http://www.akasa.co.uk/akasa_english...enp2lan_bk.htm
    Be careful if you go this route as some of the older AK-ENP2NDAS-BL (BL=Blue) cases which are more common and usually has an older NDAS v1 chip on it and is only compatible with up to 400GB drives (you see these ones on ebay regularly).

    Misco sell both the newer ones with the NDAS v2 chip, but the newly released BK model is still only available by phone order (not currently on their web site) for about £45+VAT. Add a Western Digitial 500GB IDE hard drive from Ebuyer (Misco are expensive on drives) for £55+VAT and your good to go. Note: Make sure it is an IDE drive you order!

    Note if you are building one make sure you format the drive (NTFS usually) after building the NDAS device and not before as the NDAS system needs to reserve a little space at the end of the drive for its settings etc. This will not stop the drive being removed and fitted directly into any PC for recovery purposes. Note you can't usually do that with NAS drives as they are usually formatted with a Linux file system.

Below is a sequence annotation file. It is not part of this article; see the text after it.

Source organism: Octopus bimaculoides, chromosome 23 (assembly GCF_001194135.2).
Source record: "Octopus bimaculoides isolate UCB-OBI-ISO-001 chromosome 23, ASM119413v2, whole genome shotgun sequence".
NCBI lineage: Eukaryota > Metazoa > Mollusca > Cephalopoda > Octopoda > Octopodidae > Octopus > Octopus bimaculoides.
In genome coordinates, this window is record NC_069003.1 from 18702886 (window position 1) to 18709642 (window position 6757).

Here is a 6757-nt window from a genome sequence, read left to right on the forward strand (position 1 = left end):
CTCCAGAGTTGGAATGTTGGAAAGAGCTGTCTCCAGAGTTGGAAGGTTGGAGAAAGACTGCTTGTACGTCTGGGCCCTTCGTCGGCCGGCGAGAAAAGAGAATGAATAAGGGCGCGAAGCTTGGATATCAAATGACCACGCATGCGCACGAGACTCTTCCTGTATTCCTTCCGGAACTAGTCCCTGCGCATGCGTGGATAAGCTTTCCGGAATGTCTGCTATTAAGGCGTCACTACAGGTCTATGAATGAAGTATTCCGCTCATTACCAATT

Further I suspect the 400GB Netdisk NDU10-400 you specificed is using the old NDAS v1 chip and thus will not be upgradeable to a larger hard drive in future. I recently tried this on a Freecom Classic NL Network Drive NDAS drive and it didn't work for this reason.

    I hope that helps you or somone else!
    Last edited by roddines; 09-09-2007 at 09:03 PM.

  9. #9
    Registered+
    Join Date
    Sep 2007
    Location
    Christchurch
    Posts
    69
    Thanks
    1
    Thanked
    2 times in 1 post

    Re: Network Storage Device

    Scan now have the NDAS cases too and at a better price than Misco..
    http://www.scan.co.uk/Products/Produ...oductID=466106 @ £41 (inc VAT)

    Add one of these:

    http://www.scan.co.uk/Products/Produ...oductID=644048 = 500GB @ £55 (inc VAT)